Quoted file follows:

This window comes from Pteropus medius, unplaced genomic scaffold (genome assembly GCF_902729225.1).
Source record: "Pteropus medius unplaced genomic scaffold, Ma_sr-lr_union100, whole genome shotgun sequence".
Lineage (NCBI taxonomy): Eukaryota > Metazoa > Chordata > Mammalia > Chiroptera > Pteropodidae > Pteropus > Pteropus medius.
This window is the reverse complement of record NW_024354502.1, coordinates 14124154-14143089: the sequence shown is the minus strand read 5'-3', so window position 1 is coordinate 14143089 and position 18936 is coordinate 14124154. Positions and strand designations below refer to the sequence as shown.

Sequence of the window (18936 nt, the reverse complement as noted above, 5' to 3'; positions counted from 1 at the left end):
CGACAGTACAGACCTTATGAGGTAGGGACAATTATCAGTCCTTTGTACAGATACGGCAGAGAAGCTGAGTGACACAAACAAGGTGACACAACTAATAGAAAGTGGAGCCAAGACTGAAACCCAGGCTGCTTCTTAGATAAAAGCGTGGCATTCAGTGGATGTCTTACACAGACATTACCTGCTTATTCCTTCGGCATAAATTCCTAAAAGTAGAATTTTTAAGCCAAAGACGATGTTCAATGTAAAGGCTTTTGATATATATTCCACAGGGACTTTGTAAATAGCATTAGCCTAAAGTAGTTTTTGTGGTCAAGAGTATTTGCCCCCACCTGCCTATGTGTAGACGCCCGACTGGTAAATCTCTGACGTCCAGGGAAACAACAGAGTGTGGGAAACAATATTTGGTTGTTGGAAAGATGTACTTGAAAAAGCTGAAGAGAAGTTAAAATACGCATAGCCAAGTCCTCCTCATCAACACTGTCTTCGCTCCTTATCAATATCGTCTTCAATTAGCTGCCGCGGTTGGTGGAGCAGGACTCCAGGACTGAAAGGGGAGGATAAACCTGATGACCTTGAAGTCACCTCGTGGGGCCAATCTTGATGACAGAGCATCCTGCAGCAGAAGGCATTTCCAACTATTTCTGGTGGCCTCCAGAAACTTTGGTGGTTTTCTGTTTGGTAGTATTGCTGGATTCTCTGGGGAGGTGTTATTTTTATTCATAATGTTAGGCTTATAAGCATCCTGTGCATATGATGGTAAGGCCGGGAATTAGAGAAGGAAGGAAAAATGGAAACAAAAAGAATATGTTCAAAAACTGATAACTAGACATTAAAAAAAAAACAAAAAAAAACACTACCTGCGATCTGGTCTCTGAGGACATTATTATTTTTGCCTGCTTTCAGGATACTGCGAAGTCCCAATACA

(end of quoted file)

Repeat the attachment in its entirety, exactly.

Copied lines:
This window comes from Pteropus medius, unplaced genomic scaffold (genome assembly GCF_902729225.1).
Source record: "Pteropus medius unplaced genomic scaffold, Ma_sr-lr_union100, whole genome shotgun sequence".
Lineage (NCBI taxonomy): Eukaryota > Metazoa > Chordata > Mammalia > Chiroptera > Pteropodidae > Pteropus > Pteropus medius.
This window is the reverse complement of record NW_024354502.1, coordinates 14124154-14143089: the sequence shown is the minus strand read 5'-3', so window position 1 is coordinate 14143089 and position 18936 is coordinate 14124154. Positions and strand designations below refer to the sequence as shown.

Sequence of the window (18936 nt, the reverse complement as noted above, 5' to 3'; positions counted from 1 at the left end):
CGACAGTACAGACCTTATGAGGTAGGGACAATTATCAGTCCTTTGTACAGATACGGCAGAGAAGCTGAGTGACACAAACAAGGTGACACAACTAATAGAAAGTGGAGCCAAGACTGAAACCCAGGCTGCTTCTTAGATAAAAGCGTGGCATTCAGTGGATGTCTTACACAGACATTACCTGCTTATTCCTTCGGCATAAATTCCTAAAAGTAGAATTTTTAAGCCAAAGACGATGTTCAATGTAAAGGCTTTTGATATATATTCCACAGGGACTTTGTAAATAGCATTAGCCTAAAGTAGTTTTTGTGGTCAAGAGTATTTGCCCCCACCTGCCTATGTGTAGACGCCCGACTGGTAAATCTCTGACGTCCAGGGAAACAACAGAGTGTGGGAAACAATATTTGGTTGTTGGAAAGATGTACTTGAAAAAGCTGAAGAGAAGTTAAAATACGCATAGCCAAGTCCTCCTCATCAACACTGTCTTCGCTCCTTATCAATATCGTCTTCAATTAGCTGCCGCGGTTGGTGGAGCAGGACTCCAGGACTGAAAGGGGAGGATAAACCTGATGACCTTGAAGTCACCTCGTGGGGCCAATCTTGATGACAGAGCATCCTGCAGCAGAAGGCATTTCCAACTATTTCTGGTGGCCTCCAGAAACTTTGGTGGTTTTCTGTTTGGTAGTATTGCTGGATTCTCTGGGGAGGTGTTATTTTTATTCATAATGTTAGGCTTATAAGCATCCTGTGCATATGATGGTAAGGCCGGGAATTAGAGAAGGAAGGAAAAATGGAAACAAAAAGAATATGTTCAAAAACTGATAACTAGACATTAAAAAAAAAACAAAAAAAAACACTACCTGCGATCTGGTCTCTGAGGACATTATTATTTTTGCCTGCTTTCAGGATACTGCGAAGTCCCAATACA